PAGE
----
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The question isn't whether children will be sent home, it's when

The press has jumped on White House Press Secretary Josh Earnest's Monday comments that "most" of the tens of thousands of unaccompanied children who've been apprehended at the US-Mexico border will be sent home. (President Obama said the same thing last week during his Rose Garden speech on immigration.)

On its face, this seems like a strong policy position: the Obama administration is declaring its intent to make sure most of these kids get deported. But that isn't necessarily what it means. Most children will almost certainly be deported, regardless — but the relevant question is whether it will happen slowly and with due process, or hastily without due process.

Consider two scenarios:

1) No change to current law gets made at all. Kids are still put in deportation proceedings, and sent to live with family members while those cases make their way through the courts. Despite the Obama administration's effort to assign more immigration judges to hear children's cases, let's say it could take years for these cases to be resolved.

Ultimately, though, the judges find that most kids haven't been persecuted by the state — and because under current US asylum law being persecuted by a criminal gang isn't necessarily sufficient to get asylum, the judge finds most kids don't qualify. Furthermore, let's say immigration judges decide that it's not fair to give Special Immigrant Juvenile Status to a child who's here to reunite with his parents, or who was sent by his parents to the US. So most of them are found ineligible for legal status and deported. But that happens very gradually, after their court cases are resolved, and after they've lived in the US for two or three years.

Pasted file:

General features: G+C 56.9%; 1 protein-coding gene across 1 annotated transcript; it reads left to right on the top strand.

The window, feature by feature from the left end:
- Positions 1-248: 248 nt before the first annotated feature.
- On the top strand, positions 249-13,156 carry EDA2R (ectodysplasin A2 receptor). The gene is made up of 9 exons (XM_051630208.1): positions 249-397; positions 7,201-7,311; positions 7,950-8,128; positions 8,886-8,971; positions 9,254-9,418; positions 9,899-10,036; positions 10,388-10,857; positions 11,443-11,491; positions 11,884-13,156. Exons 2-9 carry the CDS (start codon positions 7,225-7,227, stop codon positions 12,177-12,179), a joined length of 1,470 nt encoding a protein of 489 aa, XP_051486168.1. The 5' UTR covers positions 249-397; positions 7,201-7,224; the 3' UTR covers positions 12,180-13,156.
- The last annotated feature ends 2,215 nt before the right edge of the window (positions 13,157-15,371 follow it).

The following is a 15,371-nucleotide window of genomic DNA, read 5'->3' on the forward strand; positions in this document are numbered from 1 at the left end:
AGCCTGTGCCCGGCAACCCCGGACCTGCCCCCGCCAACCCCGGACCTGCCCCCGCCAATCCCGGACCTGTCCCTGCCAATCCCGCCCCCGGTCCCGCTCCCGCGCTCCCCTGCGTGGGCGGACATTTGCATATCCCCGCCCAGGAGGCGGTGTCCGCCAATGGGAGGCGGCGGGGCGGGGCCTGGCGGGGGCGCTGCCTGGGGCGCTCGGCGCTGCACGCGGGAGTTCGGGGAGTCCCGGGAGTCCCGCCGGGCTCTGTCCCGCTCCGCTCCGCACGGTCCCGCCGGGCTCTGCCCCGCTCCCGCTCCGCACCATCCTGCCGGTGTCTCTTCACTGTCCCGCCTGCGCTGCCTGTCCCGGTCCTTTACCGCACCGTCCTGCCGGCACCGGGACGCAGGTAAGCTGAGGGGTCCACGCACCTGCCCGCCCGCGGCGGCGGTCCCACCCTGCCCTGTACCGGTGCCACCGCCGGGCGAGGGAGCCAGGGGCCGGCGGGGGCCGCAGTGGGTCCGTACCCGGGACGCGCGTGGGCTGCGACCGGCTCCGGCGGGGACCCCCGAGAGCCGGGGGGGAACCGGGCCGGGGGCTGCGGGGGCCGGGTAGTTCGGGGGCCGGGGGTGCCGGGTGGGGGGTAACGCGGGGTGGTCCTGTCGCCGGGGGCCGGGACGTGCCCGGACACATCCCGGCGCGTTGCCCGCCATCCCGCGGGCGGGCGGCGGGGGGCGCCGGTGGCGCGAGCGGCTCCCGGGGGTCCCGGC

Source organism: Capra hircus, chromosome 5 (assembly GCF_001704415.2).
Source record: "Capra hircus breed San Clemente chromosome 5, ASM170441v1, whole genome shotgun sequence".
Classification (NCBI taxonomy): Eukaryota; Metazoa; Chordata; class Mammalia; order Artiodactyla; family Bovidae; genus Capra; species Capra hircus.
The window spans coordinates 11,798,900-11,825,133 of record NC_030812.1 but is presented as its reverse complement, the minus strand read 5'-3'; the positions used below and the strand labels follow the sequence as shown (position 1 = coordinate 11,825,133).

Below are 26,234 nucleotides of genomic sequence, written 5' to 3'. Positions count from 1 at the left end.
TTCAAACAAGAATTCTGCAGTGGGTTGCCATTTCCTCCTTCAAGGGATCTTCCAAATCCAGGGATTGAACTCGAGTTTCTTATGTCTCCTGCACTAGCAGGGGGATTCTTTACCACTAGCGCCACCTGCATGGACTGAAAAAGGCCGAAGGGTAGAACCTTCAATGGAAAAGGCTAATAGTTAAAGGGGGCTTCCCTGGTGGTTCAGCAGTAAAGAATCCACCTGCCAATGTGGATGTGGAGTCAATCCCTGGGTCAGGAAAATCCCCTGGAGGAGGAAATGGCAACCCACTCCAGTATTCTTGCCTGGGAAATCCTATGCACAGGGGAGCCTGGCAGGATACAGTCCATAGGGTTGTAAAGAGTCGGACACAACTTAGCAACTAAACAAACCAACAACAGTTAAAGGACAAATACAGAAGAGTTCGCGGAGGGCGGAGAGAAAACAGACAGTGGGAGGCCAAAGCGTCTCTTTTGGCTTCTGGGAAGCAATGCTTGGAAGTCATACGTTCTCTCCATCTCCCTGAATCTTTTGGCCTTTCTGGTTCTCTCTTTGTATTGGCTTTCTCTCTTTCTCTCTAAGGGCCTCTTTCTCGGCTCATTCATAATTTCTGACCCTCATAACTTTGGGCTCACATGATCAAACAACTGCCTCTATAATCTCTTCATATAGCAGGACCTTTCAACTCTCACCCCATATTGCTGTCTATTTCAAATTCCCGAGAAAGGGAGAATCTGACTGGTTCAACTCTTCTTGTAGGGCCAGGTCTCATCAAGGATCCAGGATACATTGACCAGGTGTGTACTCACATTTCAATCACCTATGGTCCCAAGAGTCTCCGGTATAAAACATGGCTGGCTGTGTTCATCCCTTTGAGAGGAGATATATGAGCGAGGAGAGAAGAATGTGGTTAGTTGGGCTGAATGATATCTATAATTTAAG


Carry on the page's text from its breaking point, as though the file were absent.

2) The Obama administration and Congress make sweeping changes to the law — even broader than the ones the administration has asked for. Let's say this hypothetical new law would require immediate Border Patrol screenings of all immigrant children, and expedited deportation for those who can't pass the initial screening. Furthermore, the hypothetical new law would apply this retroactively to kids who have already arrived. Border Patrol reorganizes its staffing to interview all the children within two weeks, and the overwhelming majority have been deported by the end of those two weeks.

Both of these scenarios end with most of the children getting deported, at some point. (So would any scenario in between the two — such as the one the Administration is currently pushing for, which would just return children who didn't pass the initial screening rather than deporting them.)

So just saying that most of the children currently here will be deported leaves the question of how much current policy will change completely open. The question that's relevant to figuring out how much the US government is willing to change existing policy to crack down on child migrants in the hopes of "sending a message" to potential future migrants isn't whether kids will be deported, but when.